Today's topic comes Diaries of a Space Noob blog and other sources:
Quick post. I was listening to a song and a question occurred to me. Where are the EVE heroes? Against a dark background surely all we have are anti-heroes? A lot of mockery is aimed at any who attempt to be white knights. EVE is a dark place and yet pretty much all other MMO's try to place the player in the role of some form of hero, boosting the ego and taking the player out of the humdrum 1 in 7 billion that is RL. Why have I fitted into EVE? Did I never want to be that? So I guess my question is:
Do classic heroes exist in EVE? Is such heroism even possible in EVE? How would you go about being one without opening yourself wide open to scams? Is the nature of the game so dark that heroes can't exist? How do you deal with that irony? What effect does this have on us and the psyche of new players coming in from other MMOs? Is it something special that we don't have classic heroes, or should we? Are our non classic heroes more genuine?
And I would add to this, who have we elevated to the level of larger than life heroes ourselves in the game, and do they actually deserve it?
One of my favorite all time moves is Kelly's Heroes. It's about a rag tag bunch of Army misfits in the waning days of World War II who band together to steal a horde of Nazi gold. If you have never watched this movie you must, must, must watch it. You will not regret the time spent. If you have watched it, then you know exactly what sort of guys Kelly's Heroes are. For those that have never seen it, here is the plot summary given by Wikipedia,
[caption id="" align="alignleft" width="400"] Movie Poster[/caption]
"In World War II France in early September 1944, units of the 35th Infantry Division are nearing the town of Nancy when one of the division's mechanized reconnaissance platoons receives orders to pull out while under attack from the Germans. Kelly (Eastwood), a former lieutenant who has been demoted to private following a disastrous assault some time earlier, captures Colonel Dankhopf of German Intelligence. When Kelly notices that his prisoner has a gold bar in his briefcase, he gets him drunk to try to get information about the gold. Before he is killed by an attacking German Tiger tank, the drunken Dankhopf blurts out that there is a cache of 14,000 gold bars stored in a bank vault 30 miles behind enemy lines in the town of Clermont.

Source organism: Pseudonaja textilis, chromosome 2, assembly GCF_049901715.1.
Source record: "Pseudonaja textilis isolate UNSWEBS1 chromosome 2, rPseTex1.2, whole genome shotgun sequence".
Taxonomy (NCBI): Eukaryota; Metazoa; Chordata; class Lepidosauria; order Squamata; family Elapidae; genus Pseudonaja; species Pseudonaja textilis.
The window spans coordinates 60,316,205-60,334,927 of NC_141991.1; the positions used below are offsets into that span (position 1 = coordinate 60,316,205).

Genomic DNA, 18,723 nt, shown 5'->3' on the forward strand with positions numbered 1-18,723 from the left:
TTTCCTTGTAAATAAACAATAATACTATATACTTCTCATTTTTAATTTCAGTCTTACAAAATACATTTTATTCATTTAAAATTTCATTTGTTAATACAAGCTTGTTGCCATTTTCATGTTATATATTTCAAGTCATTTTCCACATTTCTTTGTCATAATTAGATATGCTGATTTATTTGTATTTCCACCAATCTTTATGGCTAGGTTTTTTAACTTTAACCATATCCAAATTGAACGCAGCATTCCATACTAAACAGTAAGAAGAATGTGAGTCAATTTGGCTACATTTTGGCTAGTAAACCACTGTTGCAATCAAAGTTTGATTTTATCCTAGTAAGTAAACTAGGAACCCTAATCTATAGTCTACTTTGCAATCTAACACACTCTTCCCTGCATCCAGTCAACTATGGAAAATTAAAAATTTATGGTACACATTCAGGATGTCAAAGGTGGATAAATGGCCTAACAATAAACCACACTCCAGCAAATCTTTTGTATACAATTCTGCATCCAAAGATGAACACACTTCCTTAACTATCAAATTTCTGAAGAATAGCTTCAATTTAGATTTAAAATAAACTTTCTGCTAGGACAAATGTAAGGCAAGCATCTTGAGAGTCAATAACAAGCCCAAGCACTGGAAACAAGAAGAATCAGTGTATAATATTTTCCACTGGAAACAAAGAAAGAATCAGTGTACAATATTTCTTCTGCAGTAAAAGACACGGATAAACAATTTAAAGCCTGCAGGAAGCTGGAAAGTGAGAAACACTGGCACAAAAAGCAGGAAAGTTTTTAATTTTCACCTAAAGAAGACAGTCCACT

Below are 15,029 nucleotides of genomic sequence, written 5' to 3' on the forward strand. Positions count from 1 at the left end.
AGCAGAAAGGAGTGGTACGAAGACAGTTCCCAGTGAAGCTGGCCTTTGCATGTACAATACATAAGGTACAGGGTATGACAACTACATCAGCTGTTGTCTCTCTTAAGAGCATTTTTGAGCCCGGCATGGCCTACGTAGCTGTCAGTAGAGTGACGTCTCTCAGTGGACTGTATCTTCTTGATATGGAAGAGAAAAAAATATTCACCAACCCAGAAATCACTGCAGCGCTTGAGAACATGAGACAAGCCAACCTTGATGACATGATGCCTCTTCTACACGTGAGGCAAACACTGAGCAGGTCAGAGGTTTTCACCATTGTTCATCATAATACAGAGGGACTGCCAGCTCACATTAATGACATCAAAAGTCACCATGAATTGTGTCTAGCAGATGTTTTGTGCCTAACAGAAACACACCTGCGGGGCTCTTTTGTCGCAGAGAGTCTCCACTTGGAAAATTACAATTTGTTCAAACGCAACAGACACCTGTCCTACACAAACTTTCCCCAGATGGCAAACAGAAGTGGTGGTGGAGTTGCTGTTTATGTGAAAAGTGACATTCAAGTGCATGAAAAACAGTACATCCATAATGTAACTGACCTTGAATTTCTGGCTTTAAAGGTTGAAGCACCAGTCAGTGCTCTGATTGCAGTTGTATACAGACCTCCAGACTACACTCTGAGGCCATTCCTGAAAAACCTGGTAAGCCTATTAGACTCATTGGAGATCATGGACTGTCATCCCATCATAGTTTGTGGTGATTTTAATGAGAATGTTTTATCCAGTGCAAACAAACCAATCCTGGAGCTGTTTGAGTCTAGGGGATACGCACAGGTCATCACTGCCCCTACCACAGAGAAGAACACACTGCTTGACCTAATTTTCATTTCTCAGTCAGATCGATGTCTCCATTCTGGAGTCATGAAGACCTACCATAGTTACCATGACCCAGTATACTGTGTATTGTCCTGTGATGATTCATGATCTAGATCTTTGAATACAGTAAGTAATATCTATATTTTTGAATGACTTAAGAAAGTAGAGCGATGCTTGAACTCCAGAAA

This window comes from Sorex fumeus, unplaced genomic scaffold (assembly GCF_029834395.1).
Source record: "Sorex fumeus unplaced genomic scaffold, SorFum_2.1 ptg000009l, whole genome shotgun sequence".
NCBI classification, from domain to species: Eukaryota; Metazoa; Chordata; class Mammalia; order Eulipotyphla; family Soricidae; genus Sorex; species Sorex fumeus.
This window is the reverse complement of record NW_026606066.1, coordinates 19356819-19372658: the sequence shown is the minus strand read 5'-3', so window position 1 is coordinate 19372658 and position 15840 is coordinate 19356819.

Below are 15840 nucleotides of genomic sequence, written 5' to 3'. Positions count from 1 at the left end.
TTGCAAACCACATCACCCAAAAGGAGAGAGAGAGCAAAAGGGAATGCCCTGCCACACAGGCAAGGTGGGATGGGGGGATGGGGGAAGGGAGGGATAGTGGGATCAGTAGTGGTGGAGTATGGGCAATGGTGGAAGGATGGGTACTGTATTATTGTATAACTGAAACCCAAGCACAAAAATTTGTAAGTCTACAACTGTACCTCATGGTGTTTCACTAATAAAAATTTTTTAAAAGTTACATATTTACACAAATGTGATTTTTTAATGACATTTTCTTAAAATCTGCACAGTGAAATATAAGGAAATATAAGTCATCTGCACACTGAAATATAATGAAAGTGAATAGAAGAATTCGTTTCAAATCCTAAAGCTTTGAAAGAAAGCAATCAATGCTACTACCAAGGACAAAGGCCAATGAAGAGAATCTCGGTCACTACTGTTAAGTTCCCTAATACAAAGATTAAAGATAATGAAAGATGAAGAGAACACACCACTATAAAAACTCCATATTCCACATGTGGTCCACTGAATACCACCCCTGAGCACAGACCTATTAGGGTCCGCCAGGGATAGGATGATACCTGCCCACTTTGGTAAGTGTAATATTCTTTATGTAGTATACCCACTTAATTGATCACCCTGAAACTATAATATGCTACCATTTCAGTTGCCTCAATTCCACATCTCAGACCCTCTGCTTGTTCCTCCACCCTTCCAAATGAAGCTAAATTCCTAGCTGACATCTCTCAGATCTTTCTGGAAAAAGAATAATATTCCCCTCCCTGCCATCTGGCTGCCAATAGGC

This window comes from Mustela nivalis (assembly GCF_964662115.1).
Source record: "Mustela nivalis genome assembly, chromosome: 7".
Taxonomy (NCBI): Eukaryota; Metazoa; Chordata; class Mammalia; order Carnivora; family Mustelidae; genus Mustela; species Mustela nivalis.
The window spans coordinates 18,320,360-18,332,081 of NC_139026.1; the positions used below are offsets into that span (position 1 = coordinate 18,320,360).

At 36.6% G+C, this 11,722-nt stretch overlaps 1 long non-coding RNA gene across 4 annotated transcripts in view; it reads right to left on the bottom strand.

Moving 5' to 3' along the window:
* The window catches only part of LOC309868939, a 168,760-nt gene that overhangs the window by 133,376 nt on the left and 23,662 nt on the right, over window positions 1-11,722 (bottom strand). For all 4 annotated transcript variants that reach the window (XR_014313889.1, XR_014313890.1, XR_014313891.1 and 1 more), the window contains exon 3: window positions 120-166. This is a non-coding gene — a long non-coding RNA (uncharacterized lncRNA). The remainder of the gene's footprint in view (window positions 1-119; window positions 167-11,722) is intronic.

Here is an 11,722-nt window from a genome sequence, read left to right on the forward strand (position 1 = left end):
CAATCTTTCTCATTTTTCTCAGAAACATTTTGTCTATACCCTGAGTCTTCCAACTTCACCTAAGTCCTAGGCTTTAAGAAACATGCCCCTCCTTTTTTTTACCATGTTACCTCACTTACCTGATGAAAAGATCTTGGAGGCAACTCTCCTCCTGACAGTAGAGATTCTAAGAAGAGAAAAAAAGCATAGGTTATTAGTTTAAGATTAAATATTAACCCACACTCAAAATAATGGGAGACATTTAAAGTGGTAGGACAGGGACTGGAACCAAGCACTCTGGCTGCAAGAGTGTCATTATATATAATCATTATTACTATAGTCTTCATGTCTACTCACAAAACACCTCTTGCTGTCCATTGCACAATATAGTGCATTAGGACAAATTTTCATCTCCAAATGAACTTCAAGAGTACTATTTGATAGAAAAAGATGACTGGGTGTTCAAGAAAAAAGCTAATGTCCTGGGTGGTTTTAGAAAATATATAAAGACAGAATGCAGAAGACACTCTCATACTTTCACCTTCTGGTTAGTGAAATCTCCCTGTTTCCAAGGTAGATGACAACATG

Kelly recruits the rest of his platoon, including skeptical Master Sergeant "Big Joe" (Savalas), to sneak off and steal the gold. With their commanding officer, Captain Maitland (Buckley), neglecting his duty to sample his personal spoils of war while denying them to his weary men at the same time, the platoon is only all too eager to sign up for the expedition. Eventually, others have to be recruited (or invite themselves) into the scheme, such as an opportunistic supply sergeant "Crapgame" (Rickles); and a Sherman tank commander, "Oddball" (Sutherland).
The expedition successfully breaks through a German-held town during a mortar barrage that has been arranged by Kelly. An American fighter plane mistakes Kelly's group for the enemy, strafing their vehicles and destroying them with rockets, forcing them to continue on foot, and three of their number die in a subsequent skirmish in and around a minefield. Meanwhile, Oddball's tanks battle their way through the German lines, but their route is blocked when the last large bridge is blown up by Allied bombers, prompting Oddball to let a bridge engineering unit in on the deal. When intercepted radio messages of the private raid are brought to the attention of gung-ho American Major General Colt (O'Connor), he misinterprets them as the efforts of aggressive patriots pushing forward on their own initiative and immediately rushes to the front line to exploit the "breakthrough".